June 23, 1994 | By Mike Capuzzo, INQUIRER STAFF WRITER This story contains information from the Associated Press, USA Today and InStyle Magazine
Music industry insiders are calling Sony's victory in a London court Tuesday over pop star George Michael a suit the record companies couldn't afford to lose. A ruling in Michael's favor would have left the door open for other artists to file similar challenges and escape their own contracts, said Stan Soocher, an entertainment attorney and editor of the journal Entertainment Law and Finance. "If record companies can't be assured of keeping artists for some time, they can't build up a catalogue," said Soocher.
ENTERTAINMENT
October 26, 1989 | By Andy Wickstrom, Special to The Inquirer
Some advances in consumer electronics are so innovative and important that merely reading about them can't convey their significance. The delights of a camcorder aren't fully apparent until you've had one on your shoulder. The sound purity of the compact disc is only an abstraction until you've experienced it. So it is with Sony's marvelous little (though costly) gadget, the Video Walkman. This combination TV/VCR, which weighs 2 1/2 pounds and is the size of a large paperback, has been around for about a year, but it has yet to make much of an impression on the public at large.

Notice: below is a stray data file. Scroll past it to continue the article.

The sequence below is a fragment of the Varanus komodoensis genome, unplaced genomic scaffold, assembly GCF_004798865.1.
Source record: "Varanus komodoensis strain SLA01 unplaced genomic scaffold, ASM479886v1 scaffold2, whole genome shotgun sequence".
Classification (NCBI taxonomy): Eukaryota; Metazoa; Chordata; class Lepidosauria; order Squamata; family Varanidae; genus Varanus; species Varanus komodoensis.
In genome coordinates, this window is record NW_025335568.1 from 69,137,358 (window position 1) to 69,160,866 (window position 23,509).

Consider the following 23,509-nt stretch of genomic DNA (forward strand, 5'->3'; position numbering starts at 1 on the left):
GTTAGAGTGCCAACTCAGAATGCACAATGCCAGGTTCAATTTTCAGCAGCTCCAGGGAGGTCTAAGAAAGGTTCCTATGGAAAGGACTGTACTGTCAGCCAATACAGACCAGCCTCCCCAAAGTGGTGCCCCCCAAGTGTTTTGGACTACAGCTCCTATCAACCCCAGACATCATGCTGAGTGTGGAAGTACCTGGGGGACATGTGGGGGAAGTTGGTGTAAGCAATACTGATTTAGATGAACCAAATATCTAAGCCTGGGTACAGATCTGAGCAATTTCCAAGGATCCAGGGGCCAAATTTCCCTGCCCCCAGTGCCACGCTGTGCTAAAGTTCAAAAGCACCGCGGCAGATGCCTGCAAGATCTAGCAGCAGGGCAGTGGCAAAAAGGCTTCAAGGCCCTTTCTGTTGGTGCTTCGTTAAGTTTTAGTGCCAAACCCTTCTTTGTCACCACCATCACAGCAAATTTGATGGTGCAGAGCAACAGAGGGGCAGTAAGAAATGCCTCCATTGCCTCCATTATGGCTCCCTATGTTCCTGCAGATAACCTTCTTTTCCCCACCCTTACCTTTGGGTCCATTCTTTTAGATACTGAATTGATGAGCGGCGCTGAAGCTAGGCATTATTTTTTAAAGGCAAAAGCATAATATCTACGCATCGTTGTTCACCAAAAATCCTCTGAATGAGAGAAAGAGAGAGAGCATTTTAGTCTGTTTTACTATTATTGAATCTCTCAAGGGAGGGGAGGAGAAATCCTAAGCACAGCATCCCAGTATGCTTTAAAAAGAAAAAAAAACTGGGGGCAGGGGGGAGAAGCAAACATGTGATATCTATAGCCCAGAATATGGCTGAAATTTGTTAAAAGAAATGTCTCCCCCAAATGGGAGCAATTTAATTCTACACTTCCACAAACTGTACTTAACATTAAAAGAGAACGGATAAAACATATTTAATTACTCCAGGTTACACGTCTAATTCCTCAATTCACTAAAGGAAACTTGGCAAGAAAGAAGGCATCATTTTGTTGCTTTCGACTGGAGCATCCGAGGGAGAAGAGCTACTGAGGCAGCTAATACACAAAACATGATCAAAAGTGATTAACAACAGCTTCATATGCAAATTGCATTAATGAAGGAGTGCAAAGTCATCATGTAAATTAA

NEWS
August 31, 2012
HIGH-DEFINITION TVs roughly quadrupled the resolution of the sets that came before them. Now, the industry is poised to do it again. By December, U.S. stores will sell a TV set with four times the resolution of today's best HDTVs, Sony Corp. said Wednesday. The set will measure 84 inches on the diagonal, making the screen area four times as large as the common 42-inch set. Its price will be revealed next week. There is, for now, very little video content available that can take advantage of the higher resolution.
NEWS
December 19, 2014 | By Howard Gensler
DAN STERLING , "the guy that brought down Sony," is from West Philadelphia. So wrote 24/7 Molly Eichel on philly.com yesterday. Sterling, you see, is the fella who wrote "The Interview," the film at the center of the Sony hacking scandal. The movie, which now may never be seen, stars James Franco and Seth Rogen as TV journalists tasked with assassinating North Korean leader Kim Jong-un . Sony canceled the theatrical release after hacker group Guardians of Peace threatened an attack on theaters screening the film.
NEWS
February 27, 2003 | By Bob Holt